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Caligula "Little Boots"

Gaius Caesar Augustus Germanicus


Soldiers nicknamed the boy Gaius Caesar Augustus Germanicus Caligula 'little boots' for the small army boots he wore when with his father's troops. More below.


© Trustees of the British Museum, produced by Natalia Bauer for the Portable Antiquities Scheme

Known as "Caligula" 'Little Boots', Gaius Caesar Augustus Germanicus was born August 31, A.D. 12, died A.D. 41, and ruled as emperor A.D. 37-41. Caligula was the son of Augustus' adopted grandson, the very popular Germanicus, and his wife, Agrippina the Elder who was Augustus' granddaughter and a paragon of womanly virtue.

When Emperor Tiberius died, on March 16, A.D. 37, his will named Caligula and his cousin Tiberius Gemellus heirs. Caligula had the will voided and became sole emperor. Initially Caligula was very generous and popular, but that quickly changed. He was cruel, indulged in sexual aberrations that offended Rome, and was considered insane. The Praetorian Guard had him killed on January 24, A.D. 41.

In his Caligula: The Corruption of Power, Anthony A. Barrett lists several consequential events during Caligula's reign. Among others, he developed the policy that would soon be implemented in Britain. He was also the first of the men who would serve as full-fledged emperors, with unlimited power.

Sources on Caligula

Barrett says there are serious difficulties in accounting for the life and reign of the Emperor Caligula. The period of Caligula's 4-year reign is missing from Tacitus' account of the Julio-Claudians. As a result, the historical sources are limited mainly to the late writers, the third century historian Cassius Dio and the late 1st century biographer Suetonius. Seneca the Younger was a contemporary, but he was a philosopher with personal reasons for disliking the emperor -- Caligula's criticism of Seneca's writing and his sending Seneca into exile. Philo of Alexandria is another contemporary, who was concerned with the problems of Jews and blamed the Alexandrian Greeks and Caligula. Another Jewish historian was Josephus, a bit later. He details the death of Caligula, but Barrett says, his account is confused and riddled with mistakes.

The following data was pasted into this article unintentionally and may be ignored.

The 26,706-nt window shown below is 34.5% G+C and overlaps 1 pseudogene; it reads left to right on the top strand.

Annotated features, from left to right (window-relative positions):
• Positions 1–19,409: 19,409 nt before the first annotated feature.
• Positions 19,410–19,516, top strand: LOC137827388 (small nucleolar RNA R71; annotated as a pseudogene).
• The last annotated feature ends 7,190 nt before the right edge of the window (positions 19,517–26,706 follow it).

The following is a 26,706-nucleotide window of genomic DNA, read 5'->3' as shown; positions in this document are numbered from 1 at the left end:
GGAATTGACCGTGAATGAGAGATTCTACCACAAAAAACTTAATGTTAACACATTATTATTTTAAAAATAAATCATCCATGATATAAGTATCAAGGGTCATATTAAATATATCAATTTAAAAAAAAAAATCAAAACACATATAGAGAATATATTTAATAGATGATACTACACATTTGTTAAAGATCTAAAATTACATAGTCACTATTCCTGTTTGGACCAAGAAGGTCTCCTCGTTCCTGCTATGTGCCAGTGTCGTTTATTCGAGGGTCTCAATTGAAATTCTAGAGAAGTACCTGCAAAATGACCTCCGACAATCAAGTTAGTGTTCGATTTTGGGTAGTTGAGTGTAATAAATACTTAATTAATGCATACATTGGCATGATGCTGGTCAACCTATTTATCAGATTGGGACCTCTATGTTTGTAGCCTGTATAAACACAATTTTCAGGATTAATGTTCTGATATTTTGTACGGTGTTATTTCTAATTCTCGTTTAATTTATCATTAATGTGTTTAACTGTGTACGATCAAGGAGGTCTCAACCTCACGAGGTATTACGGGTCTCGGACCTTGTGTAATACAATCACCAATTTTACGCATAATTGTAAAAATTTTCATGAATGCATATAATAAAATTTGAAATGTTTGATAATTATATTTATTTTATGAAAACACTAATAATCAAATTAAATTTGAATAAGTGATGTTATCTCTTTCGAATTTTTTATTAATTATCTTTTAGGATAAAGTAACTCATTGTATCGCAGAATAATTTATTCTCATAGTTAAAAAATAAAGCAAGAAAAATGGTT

Barrett adds that most of the material on Caligula is trivial. It's even hard to present a chronology. However, Caligula fires the popular imagination far more than many other emperors with similarly short stints on the throne.

Tiberius on Caligula

Remembering that Tiberius did not name Caligula as sole successor, even though he recognized the likelihood that Caligula would murder any rivals, Tiberius made prescient remarks:
  • "You will slay this boy, and will be yourself slain by another."
    Tacitus Annals VI.
  • "'I am nursing a viper in Rome's bosom,' he once said. 'I am educating a Phaethon who will mishandle the fiery sun-chariot and scorch the whole world.'"
    From Robert Graves' translation of Suetonius' Life of Caligula.

For details of Caligula's sordid career, read Suetonius' biography of Caligula.

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